Our project may (for now) be finished, but our work never is. The teams at the University of Glasgow and the Islamic University of Gaza never tire to talk about the Online Arabic from Palestine course to anyone who will hear us. Recently we have talked about the course and our collaboration at a workshop for Refugee Festival Scotland:
In Glasgow, for Refugee Festival, we learnt to count up to six in Arabic and to dance the Dabke. In Perth, we learnt words for primary colours and made more origami birds. During both workshops we learnt to greet each other, introduce ourselves and say where we’re from. Everywhere people are happy to hear about our project and willing to take part in all the creative activities we have in store for them.
Thanks to all the participants, of all ages, that have been with us during the many workshops we’ve held so far. You’re real stars! ⭐
Between the 1st and the 3rd of May the UNESCO Chair for Refugee Integration through Languages and the Arts had its second annual Spring School, to talk about asylum and refuge from many different perspectives. And what a great success it was! Three days of presentations and workshops in the welcoming Heart of Scotstoun Community Centre in the West End of Glasgow. The School attracted academics (some from as far away as Australia!), experts-by-experience, advocacy groups, integration networks and activists, and we talked, thought, laughed (even cried a bit) and enjoyed together the yummy food cooked for us by the great team at Küche.
The theme of this year’s Spring School came from a song by Karin Polwart, from her wonderful ‘Wind resistance’ album, which talks about the collective efforts of geese as they fly in a V formation. Birds thus featured prominently in most presentations and workshops, and our Palestinian Arabic taster was built around a line from a deeply moving poem by Mahmoud Darwish, called ‘The earth is closing on us’. The line says:
‘Where should the birds fly, after the last sky?’
So, at the workshop we learnt to greet and introduce ourselves in Arabic, but also the name of colours for squares of origami papers, which we then folded to make ‘asfour’, birds of many different colours. Arabic has two words for bird. One, ‘tayir’, indicates the general order of feathered animals, while asfour is used to refer to the little birds whose specific name we don’t quite know: the ones that dart around our cities and countryside, that sing – sometimes beautifully – and that can make us smile. All the little, colourful asafeer (this is the plural of asfour) we made at the workshop were collected at the end and gathered together on a piece of driftwood, so they could be displayed in the main hall for everyone to enjoy.
Quite a few of the workshop’s participants said they want to learn Arabic with our friends and colleagues at the Arabic Center of the Islamic University of Gaza. All of them said they had had a wonderful time (and so did we!)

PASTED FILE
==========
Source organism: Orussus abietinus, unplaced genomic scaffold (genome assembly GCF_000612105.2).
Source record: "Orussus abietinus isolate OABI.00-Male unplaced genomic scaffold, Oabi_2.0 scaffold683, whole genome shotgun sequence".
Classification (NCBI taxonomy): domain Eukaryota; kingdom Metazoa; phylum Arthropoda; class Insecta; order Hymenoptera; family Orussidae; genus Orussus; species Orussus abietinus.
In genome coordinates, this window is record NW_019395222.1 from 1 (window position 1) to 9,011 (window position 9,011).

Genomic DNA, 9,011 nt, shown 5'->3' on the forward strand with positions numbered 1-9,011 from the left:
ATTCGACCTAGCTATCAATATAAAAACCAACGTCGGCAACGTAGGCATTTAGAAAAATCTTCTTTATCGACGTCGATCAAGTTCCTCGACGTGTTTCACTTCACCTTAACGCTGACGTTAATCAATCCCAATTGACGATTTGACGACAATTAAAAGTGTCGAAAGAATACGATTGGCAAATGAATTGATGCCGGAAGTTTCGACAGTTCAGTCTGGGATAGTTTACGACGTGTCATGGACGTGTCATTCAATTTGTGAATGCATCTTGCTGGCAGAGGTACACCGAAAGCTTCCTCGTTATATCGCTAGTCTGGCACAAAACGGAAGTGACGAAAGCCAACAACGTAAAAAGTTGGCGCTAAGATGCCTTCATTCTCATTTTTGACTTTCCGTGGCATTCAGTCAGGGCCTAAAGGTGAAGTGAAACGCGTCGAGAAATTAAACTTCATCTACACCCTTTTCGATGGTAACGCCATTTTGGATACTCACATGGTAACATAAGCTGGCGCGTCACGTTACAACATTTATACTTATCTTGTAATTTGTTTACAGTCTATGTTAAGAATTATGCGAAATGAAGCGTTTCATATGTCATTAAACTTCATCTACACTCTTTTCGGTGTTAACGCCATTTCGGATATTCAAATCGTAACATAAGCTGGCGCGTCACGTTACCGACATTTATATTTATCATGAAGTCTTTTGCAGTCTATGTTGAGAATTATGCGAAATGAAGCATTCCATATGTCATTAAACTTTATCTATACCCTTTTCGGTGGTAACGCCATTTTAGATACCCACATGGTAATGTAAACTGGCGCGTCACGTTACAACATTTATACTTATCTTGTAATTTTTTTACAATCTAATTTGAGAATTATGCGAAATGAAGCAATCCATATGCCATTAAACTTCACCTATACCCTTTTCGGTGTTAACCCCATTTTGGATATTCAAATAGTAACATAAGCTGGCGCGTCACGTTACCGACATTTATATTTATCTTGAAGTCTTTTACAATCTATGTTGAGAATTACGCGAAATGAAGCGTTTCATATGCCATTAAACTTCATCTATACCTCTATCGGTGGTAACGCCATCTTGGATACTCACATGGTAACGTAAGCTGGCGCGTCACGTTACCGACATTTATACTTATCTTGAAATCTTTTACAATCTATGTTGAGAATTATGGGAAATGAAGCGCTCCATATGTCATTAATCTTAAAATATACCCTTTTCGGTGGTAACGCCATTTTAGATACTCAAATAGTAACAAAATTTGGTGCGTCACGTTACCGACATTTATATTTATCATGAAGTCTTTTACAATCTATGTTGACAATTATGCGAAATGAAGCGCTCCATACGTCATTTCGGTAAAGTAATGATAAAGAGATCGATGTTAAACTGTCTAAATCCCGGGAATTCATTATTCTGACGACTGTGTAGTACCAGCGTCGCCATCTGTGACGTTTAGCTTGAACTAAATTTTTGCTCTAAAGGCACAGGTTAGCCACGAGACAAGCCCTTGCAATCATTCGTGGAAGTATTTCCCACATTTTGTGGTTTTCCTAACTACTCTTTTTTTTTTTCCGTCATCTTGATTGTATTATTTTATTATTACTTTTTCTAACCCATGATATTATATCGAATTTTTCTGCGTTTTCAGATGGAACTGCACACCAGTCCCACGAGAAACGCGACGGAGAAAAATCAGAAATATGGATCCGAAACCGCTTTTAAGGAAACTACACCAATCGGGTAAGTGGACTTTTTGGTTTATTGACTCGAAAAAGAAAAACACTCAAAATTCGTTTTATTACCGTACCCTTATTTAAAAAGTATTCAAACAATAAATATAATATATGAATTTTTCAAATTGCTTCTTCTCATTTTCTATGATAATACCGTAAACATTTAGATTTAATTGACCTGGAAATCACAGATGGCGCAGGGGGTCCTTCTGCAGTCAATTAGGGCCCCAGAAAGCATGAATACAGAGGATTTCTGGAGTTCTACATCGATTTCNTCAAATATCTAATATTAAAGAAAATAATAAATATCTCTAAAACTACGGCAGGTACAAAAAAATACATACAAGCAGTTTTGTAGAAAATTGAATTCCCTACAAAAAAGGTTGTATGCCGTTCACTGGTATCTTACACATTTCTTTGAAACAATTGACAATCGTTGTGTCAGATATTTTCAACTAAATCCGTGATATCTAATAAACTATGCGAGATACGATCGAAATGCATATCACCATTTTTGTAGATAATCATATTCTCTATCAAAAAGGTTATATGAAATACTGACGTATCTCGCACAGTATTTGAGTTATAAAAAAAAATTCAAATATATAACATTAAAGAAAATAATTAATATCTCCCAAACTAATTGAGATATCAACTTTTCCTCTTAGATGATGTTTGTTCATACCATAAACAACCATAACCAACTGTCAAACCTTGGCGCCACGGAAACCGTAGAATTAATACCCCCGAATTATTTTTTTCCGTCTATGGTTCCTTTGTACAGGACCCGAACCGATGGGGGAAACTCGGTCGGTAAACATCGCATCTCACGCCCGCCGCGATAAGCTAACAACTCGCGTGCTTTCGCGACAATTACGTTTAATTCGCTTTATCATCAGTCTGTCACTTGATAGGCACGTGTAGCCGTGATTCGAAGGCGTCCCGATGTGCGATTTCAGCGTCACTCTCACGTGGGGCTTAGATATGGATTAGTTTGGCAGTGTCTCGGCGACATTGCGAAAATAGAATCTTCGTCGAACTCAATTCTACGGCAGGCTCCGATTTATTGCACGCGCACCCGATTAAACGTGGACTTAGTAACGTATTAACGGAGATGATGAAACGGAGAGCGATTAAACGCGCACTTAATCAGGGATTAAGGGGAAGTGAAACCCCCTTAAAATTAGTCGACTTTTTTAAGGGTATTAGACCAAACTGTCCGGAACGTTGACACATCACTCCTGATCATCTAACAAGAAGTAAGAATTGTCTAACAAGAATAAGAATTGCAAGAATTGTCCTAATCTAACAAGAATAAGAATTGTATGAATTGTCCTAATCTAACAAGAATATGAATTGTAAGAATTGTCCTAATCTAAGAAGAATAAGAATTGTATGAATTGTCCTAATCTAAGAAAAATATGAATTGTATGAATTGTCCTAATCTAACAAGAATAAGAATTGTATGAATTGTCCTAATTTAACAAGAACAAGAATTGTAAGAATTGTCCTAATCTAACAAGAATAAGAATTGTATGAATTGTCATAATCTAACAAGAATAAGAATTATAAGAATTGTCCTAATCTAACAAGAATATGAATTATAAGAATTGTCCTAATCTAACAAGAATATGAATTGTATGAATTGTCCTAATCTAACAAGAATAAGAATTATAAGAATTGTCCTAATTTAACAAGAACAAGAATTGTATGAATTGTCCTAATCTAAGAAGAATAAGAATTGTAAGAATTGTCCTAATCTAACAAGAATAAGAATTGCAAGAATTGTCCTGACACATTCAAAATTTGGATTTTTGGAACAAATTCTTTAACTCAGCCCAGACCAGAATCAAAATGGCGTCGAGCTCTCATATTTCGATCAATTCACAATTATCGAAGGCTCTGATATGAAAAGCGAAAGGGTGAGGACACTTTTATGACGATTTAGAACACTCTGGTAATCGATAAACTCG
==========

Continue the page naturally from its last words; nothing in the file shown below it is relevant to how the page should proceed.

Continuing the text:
Team member Alison delivered the keynote speech to mark the end of the Spring School, coming back to Karin Polwart’s birds, and dressed in the little asafeer of our Palestinian Arabic workshop.
Participants included our colleagues at the Arabic Centre, staff and students from IUG, our research team at the University of Glasgow and two keynote speakers: Dr. Hasan Kordi from the Islamic University of the Maldives, and Mr. Murshed David from South Africa. The symposium allowed us to exchange knowledge and good practices about teaching Arabic online and about the presence of Arabic within different education systems and in different countries.
Below you can see symposium’s participants from Palestine, the Republic of the Maldives and South Africa as they looked from Scotland!
The UK team illustrated the 2017 report by the British Council called Languages for the Future. The report used a series of indicators to research which modern foreign languages the UK needs for future prosperity and to become a truly global nation. And guess what? Arabic is among the five top languages!
The British Council report considers economic factors, and also non-market related factors, such as the languages most used on the Internet, the languages needed for diplomatic purposes, and languages used for tourism. The report concludes that it is imperative for the UK to find strategies to address its ‘language deficit’: only 1/3 of the UK population (this includes UK residents whose native tongue is not English) can hold a basic conversation in a language other than English…
When talking to our colleagues and friends during the symposium, however, we stressed that learning Arabic is important not just for economic purposes, for diplomacy or intelligence (although these are – of course – all very valid reasons) but also because it is one of the languages spoken in our communities, and a language through which we can offer ‘linguistic hospitality’ to refugees and people seeking asylum in the UK.
The day continued with the presentations by team members Mrs Lubna Hajjar and Miss Ola Lubbad who showed us some of the ways in which teachers work at the Arabic Centre, and by Miss Hala Al-Shreim who showed us a video compilation, made by our wonderful Gaza colleagues, in which Arabic Center’s students from all over the world introduce themselves. Below are our Gaza team testing the Arabic Center’s new website to show it at the symposium (about which we’ll write a post soon: keep an eye out!)